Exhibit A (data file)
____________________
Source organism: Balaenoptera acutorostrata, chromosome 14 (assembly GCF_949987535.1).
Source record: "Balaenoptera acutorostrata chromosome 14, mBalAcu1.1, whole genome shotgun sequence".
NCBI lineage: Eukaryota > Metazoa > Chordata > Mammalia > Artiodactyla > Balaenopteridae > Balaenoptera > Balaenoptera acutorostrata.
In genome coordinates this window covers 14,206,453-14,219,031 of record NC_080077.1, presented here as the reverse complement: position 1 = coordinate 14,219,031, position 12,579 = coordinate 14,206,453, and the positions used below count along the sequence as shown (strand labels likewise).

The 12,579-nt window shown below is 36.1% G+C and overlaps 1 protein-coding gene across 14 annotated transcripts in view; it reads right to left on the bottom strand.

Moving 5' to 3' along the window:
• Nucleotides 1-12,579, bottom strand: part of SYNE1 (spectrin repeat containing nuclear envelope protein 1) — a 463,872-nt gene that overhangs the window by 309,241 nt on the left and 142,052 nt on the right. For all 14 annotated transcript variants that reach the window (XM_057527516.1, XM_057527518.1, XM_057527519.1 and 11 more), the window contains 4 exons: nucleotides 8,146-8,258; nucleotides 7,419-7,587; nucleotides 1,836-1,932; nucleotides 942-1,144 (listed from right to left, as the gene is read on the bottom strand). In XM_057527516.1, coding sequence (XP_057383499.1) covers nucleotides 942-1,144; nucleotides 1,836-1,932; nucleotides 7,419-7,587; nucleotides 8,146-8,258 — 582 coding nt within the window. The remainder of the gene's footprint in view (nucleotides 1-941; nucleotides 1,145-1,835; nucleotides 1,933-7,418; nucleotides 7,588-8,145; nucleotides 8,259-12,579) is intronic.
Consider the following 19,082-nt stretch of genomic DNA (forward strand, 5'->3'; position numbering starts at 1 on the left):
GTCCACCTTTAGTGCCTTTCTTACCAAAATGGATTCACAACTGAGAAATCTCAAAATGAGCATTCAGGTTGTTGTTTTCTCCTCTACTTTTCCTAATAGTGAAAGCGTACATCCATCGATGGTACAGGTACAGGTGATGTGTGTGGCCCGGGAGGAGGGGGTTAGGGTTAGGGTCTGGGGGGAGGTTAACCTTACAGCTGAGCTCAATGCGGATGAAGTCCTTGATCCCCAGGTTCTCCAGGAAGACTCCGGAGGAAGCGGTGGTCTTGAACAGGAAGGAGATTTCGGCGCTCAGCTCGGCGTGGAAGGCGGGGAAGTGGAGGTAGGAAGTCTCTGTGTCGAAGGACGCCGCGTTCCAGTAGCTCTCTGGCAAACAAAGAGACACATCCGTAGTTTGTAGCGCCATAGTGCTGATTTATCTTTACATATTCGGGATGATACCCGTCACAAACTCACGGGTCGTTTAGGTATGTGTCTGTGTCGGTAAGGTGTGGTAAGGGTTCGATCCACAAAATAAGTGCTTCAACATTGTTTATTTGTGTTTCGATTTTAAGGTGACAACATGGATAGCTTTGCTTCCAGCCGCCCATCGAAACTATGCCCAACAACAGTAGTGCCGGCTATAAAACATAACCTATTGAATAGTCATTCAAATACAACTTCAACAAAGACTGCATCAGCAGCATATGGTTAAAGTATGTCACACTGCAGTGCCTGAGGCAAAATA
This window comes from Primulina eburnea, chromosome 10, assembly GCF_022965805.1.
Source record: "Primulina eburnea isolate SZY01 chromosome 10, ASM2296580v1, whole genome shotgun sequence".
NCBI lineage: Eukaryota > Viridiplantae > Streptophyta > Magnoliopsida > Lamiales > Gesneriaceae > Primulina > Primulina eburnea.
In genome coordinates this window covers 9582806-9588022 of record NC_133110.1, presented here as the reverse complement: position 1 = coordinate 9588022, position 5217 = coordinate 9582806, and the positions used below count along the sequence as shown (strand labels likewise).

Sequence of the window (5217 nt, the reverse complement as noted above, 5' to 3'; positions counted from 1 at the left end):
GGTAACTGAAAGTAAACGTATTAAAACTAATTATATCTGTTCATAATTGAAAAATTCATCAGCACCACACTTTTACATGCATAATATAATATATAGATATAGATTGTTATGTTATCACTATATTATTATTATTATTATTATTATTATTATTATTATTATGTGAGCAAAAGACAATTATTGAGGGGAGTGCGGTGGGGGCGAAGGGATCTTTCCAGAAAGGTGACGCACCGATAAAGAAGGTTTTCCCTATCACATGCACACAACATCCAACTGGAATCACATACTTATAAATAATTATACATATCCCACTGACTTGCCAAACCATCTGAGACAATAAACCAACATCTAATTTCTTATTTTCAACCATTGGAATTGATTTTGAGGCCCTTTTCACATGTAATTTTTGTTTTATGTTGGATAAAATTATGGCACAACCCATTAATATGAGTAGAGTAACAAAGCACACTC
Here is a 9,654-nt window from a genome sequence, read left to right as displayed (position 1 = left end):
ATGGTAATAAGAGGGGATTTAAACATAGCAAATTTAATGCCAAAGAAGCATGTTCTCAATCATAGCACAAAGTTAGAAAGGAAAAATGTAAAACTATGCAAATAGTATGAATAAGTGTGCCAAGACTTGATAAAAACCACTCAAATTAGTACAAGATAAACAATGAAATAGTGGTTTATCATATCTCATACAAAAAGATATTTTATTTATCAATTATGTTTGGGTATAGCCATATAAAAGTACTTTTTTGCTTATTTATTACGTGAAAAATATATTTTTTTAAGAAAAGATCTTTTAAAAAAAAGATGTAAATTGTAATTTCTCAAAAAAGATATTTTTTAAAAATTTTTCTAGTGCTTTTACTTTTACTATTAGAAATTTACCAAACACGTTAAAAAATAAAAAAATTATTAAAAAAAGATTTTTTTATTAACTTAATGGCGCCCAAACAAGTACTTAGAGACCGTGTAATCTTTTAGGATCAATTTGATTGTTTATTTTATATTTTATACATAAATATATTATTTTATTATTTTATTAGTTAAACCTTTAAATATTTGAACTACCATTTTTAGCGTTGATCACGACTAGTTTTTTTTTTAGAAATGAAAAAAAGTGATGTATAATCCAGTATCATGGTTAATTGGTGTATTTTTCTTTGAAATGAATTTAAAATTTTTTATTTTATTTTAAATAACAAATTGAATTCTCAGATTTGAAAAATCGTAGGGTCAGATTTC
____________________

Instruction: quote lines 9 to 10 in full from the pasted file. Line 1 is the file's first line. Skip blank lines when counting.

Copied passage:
GTCCACCTTTAGTGCCTTTCTTACCAAAATGGATTCACAACTGAGAAATCTCAAAATGAGCATTCAGGTTGTTGTTTTCTCCTCTACTTTTCCTAATAGTGAAAGCGTACATCCATCGATGGTACAGGTACAGGTGATGTGTGTGGCCCGGGAGGAGGGGGTTAGGGTTAGGGTCTGGGGGGAGGTTAACCTTACAGCTGAGCTCAATGCGGATGAAGTCCTTGATCCCCAGGTTCTCCAGGAAGACTCCGGAGGAAGCGGTGGTCTTGAACAGGAAGGAGATTTCGGCGCTCAGCTCGGCGTGGAAGGCGGGGAAGTGGAGGTAGGAAGTCTCTGTGTCGAAGGACGCCGCGTTCCAGTAGCTCTCTGGCAAACAAAGAGACACATCCGTAGTTTGTAGCGCCATAGTGCTGATTTATCTTTACATATTCGGGATGATACCCGTCACAAACTCACGGGTCGTTTAGGTATGTGTCTGTGTCGGTAAGGTGTGGTAAGGGTTCGATCCACAAAATAAGTGCTTCAACATTGTTTATTTGTGTTTCGATTTTAAGGTGACAACATGGATAGCTTTGCTTCCAGCCGCCCATCGAAACTATGCCCAACAACAGTAGTGCCGGCTATAAAACATAACCTATTGAATAGTCATTCAAATACAACTTCAACAAAGACTGCATCAGCAGCATATGGTTAAAGTATGTCACACTGCAGTGCCTGAGGCAAAATA
This window comes from Primulina eburnea, chromosome 10, assembly GCF_022965805.1.